Truthfully, when I posted my new "Ask Carlos" series a few months ago, I thought I'd be the only one asking the questions. But I underestimated you guys. Turns out there are quite a few people interested in Mexican cheese -- and I am really, really proud to be able to answer your questions. Here's the first installment of Ask Carlos, in which Mexican Cheese expert Carlos Yescas answers two readers' questions. Look for the next installment later this month. Dear Carlos: What Mexican cheese can I use to substitute Mozzarella or Parmesan cheese in lasagna? -- Jorge P. Tocayo: I’ve been married to a Michoacana for over 20 years and have had the fortune of visiting that great state at least once annually. I have come to really appreciate queso cotija, but now that we live in Washington DC, I find it almost impossible to find it - or a suitable replacement for crumbling atop certain dishes. We have to bring back a few kilos (media rueda) every time we return. Do you have any recommendations? Also, do you know the history behind the development and commercialization of this cheese? -- Carlos A. A: Hi Jorge and Carlos: Thanks for your questions. I am going to answer them both together, because they deal with similar topics. First, Jorge. I am happy that you are looking to make Mexican lasagna. Have you heard of budín azteca? It is a great alternative to Italian lasagna that uses tortillas instead of noodles. Mozzarella is a pasta filata or pulled curd cheese. The original mozzarella is made with water buffalo milk and its flavor is very light, but creamy. Quesillo de hebra (otherwise known as queso oaxaca -- I don’t like that name because it was first used dismissively, because the cheese came from a poorer state) is also a pulled curd cheese. It should be a good substitute. However, because quesillo is made with cow’s milk, the acidity makes it melt less uniformly than mozzarella. If you can find a double cream quesillo, you should be able to achieve the same results. In Mexico, I always recommend to chefs to substitute Parmigiano-Reggiano with a good cotija made in Michoacán. And now, Carlos, this also addresses part of your question. Cotija is a very special cheese. The original cotija is made in the Sierra Jalmich, in the mountains of Jalisco and Michoacán. The cheese is then aged in the town of Cotija for a minimum of two months and up to 60 months. The flavor of the cheese depends very much on where in the mountains it was made, but it always has a very distinct mineral, creamy taste. Sometimes the minerality is recognized as saltiness, and that is the reason why cheap commercials copies are just a fresh cheese with a lot of salt. Lactography, my company in Mexico, has really good cotija aged for different amounts of time. We also have a double cream quesillo made organically in Chiapas. They are only available in Mexico right now, but trust me, we are trying to bring these amazing cheeses to the United States. Real cotija has no substitute in terms of flavor, but Carlos, you can use original Parmigiano-Reggiano to approximate the texture and some of the creamy-but-aged flavor of cotija.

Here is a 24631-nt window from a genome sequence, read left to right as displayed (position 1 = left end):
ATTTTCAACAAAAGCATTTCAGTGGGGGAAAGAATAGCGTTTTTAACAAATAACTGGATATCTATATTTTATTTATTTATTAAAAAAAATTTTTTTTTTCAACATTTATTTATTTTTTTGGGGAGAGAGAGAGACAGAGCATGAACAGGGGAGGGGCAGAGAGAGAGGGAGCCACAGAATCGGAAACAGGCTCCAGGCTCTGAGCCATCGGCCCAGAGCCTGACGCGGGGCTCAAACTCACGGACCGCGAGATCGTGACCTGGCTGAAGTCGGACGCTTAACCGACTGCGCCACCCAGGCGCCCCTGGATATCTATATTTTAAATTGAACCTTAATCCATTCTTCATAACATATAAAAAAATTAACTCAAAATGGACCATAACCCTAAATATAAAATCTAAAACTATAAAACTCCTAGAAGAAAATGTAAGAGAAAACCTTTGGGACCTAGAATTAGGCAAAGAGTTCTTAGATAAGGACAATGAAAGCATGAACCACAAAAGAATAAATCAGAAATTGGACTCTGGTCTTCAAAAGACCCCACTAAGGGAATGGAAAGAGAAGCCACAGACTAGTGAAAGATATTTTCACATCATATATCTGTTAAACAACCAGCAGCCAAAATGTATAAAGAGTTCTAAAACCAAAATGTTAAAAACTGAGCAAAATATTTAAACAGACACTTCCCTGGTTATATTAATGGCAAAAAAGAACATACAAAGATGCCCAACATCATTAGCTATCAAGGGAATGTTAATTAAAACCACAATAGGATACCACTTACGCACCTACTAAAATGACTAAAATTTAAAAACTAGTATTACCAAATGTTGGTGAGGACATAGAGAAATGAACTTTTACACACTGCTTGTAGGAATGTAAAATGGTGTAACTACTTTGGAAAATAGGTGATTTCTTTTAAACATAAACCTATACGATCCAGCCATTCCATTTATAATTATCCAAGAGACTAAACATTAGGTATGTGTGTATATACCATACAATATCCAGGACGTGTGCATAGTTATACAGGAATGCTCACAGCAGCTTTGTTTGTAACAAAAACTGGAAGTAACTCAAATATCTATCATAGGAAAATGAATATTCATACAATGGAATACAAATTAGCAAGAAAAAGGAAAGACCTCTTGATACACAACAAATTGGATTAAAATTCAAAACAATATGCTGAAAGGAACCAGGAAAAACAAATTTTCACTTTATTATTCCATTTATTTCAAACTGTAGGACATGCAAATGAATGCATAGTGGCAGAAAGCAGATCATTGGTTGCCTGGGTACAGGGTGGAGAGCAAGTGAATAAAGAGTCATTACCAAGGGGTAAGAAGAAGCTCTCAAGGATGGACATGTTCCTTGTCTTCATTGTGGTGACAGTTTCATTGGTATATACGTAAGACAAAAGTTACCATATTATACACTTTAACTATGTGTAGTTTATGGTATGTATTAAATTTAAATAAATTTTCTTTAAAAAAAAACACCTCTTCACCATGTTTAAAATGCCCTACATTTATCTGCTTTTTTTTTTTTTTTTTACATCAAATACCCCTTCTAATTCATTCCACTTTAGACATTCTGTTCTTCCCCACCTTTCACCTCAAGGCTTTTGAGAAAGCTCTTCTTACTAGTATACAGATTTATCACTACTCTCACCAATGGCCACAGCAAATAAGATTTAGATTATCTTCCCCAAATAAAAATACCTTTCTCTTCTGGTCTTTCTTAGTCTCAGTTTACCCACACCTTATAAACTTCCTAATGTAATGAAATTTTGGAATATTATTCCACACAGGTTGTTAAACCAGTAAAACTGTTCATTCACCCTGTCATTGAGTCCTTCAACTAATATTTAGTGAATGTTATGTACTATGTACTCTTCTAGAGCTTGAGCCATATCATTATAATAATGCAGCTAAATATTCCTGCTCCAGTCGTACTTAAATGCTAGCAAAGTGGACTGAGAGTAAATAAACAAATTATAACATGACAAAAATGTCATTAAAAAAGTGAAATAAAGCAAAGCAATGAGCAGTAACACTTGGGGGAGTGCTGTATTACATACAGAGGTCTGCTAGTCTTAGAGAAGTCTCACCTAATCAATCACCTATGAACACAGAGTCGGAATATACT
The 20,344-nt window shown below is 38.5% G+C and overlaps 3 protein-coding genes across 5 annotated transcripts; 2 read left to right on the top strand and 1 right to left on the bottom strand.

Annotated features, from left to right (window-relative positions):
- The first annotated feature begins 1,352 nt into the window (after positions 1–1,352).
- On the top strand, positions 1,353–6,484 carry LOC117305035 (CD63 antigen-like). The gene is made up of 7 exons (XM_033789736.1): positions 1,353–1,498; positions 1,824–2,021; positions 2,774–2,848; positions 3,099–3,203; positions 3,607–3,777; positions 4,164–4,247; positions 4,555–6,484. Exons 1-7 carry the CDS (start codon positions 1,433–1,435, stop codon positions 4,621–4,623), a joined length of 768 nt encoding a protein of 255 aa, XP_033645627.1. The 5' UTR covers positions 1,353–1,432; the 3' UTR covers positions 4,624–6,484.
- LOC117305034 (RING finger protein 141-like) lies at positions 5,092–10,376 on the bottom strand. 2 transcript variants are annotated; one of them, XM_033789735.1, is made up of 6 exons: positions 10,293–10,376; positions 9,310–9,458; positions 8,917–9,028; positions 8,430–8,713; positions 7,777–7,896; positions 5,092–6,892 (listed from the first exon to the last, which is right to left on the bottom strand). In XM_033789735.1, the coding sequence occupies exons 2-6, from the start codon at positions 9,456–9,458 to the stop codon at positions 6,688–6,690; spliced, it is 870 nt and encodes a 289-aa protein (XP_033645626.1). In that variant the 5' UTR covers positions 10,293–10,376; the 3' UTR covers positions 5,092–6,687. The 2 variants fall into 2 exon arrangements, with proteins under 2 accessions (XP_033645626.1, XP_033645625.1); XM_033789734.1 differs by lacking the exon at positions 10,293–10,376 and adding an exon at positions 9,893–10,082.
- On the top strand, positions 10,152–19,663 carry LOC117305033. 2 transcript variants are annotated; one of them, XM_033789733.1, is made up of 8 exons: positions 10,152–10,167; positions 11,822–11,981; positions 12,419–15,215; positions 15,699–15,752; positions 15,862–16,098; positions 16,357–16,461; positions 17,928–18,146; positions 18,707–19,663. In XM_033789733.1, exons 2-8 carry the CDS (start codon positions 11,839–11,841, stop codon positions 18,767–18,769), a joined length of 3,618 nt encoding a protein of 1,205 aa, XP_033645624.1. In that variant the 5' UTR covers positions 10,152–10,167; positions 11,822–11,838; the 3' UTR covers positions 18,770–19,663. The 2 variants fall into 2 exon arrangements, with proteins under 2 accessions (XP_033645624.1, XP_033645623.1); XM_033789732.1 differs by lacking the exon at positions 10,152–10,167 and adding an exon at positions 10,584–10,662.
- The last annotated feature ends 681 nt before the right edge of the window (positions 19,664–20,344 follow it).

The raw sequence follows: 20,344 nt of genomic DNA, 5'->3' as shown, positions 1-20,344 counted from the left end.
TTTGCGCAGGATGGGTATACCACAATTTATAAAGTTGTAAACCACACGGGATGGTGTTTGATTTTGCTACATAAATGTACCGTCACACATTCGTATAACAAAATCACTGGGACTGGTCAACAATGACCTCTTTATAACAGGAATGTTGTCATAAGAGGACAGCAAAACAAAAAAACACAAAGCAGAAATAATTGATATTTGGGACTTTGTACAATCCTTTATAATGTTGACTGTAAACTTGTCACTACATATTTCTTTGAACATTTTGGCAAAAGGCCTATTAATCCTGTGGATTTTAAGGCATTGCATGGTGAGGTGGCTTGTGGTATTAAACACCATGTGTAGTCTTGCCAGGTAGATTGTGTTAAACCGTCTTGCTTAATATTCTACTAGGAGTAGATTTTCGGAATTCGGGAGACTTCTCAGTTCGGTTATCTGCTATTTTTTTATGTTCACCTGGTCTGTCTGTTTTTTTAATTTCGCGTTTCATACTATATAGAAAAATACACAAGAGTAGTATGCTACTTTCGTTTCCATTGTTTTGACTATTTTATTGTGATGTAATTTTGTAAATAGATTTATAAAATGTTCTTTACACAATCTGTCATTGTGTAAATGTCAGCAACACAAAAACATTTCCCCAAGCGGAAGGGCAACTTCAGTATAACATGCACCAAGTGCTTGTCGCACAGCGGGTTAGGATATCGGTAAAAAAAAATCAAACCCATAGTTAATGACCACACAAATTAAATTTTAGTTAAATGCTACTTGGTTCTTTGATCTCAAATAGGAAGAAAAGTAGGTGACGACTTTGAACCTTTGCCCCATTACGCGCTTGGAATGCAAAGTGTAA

Carlos Yescas to answer my questions -- he’s a Mexican cheese expert whom I interviewed on this blog last year, and we’ve become friends. He's also written a new book in Spanish called Quesos Mexicanos. Carlos wrote me back a pretty great response and I had a lightbulb moment. What if others out there had Mexican cheese questions, too? Surely I can’t be the only one. So I’m launching a new feature on this blog. It’s called Ask Carlos and it aims to answer your questions -- any question! -- about Mexican cheese. We’ll kick off the first one with the question I sent him just a few weeks ago, but I would love to run your questions in the future. (Please don't let me stand as the only one geeking out on Mexican cheese.) If you’ve got an inquiry, en inglés o español, send it to us at askcarlos [at] themijachronicles.com. And without further ado, here is the first installment of...Now that I’m back in the States, I’ve found myself occasionally wondering where to find the best varieties of Mexican cheese, or which American cheeses might have Mexican properties. Just a few weeks ago I emailed